That did not deter him at all. He just jumped into the river and was pulled into the river by the gushing waters. The river dragged him a a couple of kilometers away before he could manage to swim and somehow get to the river bank. From there, he ran all the way to reach Atmananda just in time as he was finishing his ritual. People asked him if he was gone mad to jump into a river in spate. He did not answer and just smiled.
When Atmananda was sitting under the tree before taking mahasamadhi, he was also sitting under the tree. Their consciousness merged and he became like a shadow of Atmananda by the time Atmananda left the body. Atmananda had taken over, removed whatever karma was left in balance and dissolved him. Soon after Atmananda took mahasamadhi, he also left his body in about two weeks. Just as Atmananda had done before taking samadhi, he also sat under the tree and stopped eating and drinking. By that time, he must have reached high levels of samadhi. But no one knows. Since he never articulated. He never displayed himself. He never tried to prove.
Atmananda neither had any kind of habits nor was he concerned about food. He mostly ate whatever he got in hand. Otherwise he never cared. He never went in search of food or to gather bhiksha (alms). There are some places where bhiksha was provided, but he would just say, “Let’s walk”. Some of his followers would want to stay back and have bhiksha. For e.g., like there were certain places pockets where the king used to ensure bhiksha. Atmananda never cared so people seldom brought food for him. Even if they brought food, he would take a look at it and then just feed birds or cows – he will feed whoever is around and not take the food himself. There was nothing much to do for Atmananda. He didn’t need any service. Basically, we can’t serve a Master.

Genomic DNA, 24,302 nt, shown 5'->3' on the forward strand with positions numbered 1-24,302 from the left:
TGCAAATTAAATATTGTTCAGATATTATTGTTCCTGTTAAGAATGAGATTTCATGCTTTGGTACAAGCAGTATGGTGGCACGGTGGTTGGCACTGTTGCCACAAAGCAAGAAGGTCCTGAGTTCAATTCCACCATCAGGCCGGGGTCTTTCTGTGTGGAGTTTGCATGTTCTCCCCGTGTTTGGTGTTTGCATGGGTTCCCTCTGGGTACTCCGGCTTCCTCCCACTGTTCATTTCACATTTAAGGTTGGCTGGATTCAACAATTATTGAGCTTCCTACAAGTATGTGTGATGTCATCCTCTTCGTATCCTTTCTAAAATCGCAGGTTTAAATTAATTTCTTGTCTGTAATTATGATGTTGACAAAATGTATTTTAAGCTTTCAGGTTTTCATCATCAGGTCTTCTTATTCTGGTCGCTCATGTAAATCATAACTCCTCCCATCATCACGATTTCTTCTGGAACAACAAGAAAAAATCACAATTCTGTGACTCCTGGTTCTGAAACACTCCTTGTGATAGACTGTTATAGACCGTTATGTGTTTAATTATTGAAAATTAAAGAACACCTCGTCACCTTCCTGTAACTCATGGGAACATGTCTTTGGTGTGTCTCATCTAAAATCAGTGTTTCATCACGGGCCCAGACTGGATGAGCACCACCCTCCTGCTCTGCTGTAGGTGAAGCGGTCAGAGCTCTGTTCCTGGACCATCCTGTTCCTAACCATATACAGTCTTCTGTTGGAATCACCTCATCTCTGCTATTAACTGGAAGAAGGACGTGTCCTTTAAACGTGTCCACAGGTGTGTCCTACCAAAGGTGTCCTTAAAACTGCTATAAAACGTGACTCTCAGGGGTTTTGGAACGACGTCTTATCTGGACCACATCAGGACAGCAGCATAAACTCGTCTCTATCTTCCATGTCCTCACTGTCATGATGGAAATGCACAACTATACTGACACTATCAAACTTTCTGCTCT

My Gurudeva, Atmananda, was an epitome of freedom. Listen to him in deep silence. You will hear his words echoing from deep within us.
“When you think you are something, it is ridiculous. When you say you are nothing, it is ridiculous too. When you realise you are NO THING, you start experiencing FREEDOM.”
“Beyond personal identifications and frames lies the TRUTH of existence.”
Atmananda said, “No hearts connected to consciousness will starve for presence.” I have experienced this many times. One time, before I started wandering with my Gurudeva, I was stuck in an argument with a group of people over a small matter, I was about to get beaten up because of my aggression. I had only met Guruji once or twice at that time, that too within a few years gap. As usual, He had shown indifference to me. My ego considered it as “indifference”, instead of a test of endurance, and decided to not to meet him anymore.